replacing Jesse Foppert in the rotation, and will instead give the pen an
alternative to Jim Brower to handle long relief duties. None of the Giants’
starters are workhorses in terms of being able to rack up innings, so having
a couple of guys who can handle two or three inning outings in blowout wins
or blowout losses is probably pretty handy on a team that has to count on
the pen’s core four of Felix Rodriguez, Tim Worrell, Joe Nathan, and Scott
Eyre to handle the close games. Again, because the rotation rarely goes
beyond the sixth inning, the Giants have to worry about using those four in
the games they’ve got their best shots to win, and can’t afford to use them
in the games where they don’t. While there’s plenty of attention being
devoted to the loss of Robb Nen for the year, they’ve got four good
relievers and useful middle relief. The pen is not this team’s most
significant problem.

Less happily, losing Durham and Benard really hurts. Durham’s replacement is
Sabean’s latest roster folly, Neifi Perez, giving opposing pitchers a
much-needed third relatively easy out in the lineup. Cody Ransom isn’t much
of a prospect, so he doesn’t really give the Giants an alternative during
the month or so that Durham’s expected to be out. And losing Benard, despite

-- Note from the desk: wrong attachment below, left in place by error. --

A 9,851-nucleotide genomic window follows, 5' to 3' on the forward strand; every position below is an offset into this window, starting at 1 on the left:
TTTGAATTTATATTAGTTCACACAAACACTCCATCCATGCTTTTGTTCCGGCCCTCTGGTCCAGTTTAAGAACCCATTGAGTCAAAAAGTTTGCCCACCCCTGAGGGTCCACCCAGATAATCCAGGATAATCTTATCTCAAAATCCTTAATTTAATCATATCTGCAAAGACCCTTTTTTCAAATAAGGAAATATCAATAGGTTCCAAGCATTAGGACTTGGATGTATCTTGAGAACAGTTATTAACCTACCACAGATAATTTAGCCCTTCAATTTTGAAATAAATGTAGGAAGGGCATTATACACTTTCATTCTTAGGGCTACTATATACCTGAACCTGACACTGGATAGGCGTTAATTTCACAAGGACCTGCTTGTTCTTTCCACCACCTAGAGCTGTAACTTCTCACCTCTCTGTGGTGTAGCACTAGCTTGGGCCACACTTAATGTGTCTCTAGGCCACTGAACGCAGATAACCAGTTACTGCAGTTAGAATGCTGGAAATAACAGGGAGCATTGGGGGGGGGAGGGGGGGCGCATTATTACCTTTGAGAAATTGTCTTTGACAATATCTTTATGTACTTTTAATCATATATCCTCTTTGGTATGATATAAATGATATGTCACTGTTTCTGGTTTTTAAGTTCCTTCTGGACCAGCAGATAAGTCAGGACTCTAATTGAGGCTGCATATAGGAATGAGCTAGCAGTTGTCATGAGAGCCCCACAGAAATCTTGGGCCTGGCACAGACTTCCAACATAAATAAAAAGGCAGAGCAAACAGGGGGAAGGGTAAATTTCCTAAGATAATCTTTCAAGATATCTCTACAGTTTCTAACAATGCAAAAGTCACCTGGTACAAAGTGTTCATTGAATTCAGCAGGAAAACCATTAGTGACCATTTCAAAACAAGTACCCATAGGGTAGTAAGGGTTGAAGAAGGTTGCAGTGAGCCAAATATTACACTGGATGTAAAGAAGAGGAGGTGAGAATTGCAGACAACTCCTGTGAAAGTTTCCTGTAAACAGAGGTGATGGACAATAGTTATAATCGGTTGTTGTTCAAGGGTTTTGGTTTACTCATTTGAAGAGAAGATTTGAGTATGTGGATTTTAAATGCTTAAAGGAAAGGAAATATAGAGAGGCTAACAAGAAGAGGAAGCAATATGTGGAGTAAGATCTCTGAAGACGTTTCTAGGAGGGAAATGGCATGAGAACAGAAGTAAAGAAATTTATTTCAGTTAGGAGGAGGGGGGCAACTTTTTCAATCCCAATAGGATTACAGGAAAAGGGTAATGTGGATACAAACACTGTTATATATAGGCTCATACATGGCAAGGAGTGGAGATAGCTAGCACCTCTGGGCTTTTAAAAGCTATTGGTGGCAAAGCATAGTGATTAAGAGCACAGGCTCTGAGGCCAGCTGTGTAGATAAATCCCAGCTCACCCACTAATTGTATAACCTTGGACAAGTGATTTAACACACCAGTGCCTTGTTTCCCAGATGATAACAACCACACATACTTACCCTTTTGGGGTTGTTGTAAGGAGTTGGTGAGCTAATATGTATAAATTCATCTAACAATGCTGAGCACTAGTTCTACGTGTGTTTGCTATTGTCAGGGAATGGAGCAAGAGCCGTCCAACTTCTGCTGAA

his light contributions this year, robs the Giants of their best
pinch-hitting option on the bench, while locking them that much more into
having to play Marquis Grissom or Ruben Rivera in center. The Giants are
still in first place in part because nobody else in the division has their
act together, but these are the sorts of things that add up in terms of not
putting more distance between them and the pack now, when they had the
advantage of getting the jump on the Dodgers or Snakes.

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Activated RHP Kazuhiro Sasaki from the 15-day DL; optioned RHP
Rafael Soriano to Tacoma. [5/8]

There isn’t a whole lot to say here. Sasaki wasn’t immediately pushed back
into the closer’s role, his absence made no impact on the Mariners in the
grand scheme of things, and Soriano gave them a nice reminder that hauling
in Giovanni Carrara might have been entirely unnecessary. If they don’t take
the lessons that sort of stuff provides, so be it, and if they lose an extra
game because they wanted Carrara instead of Soriano, or have that much less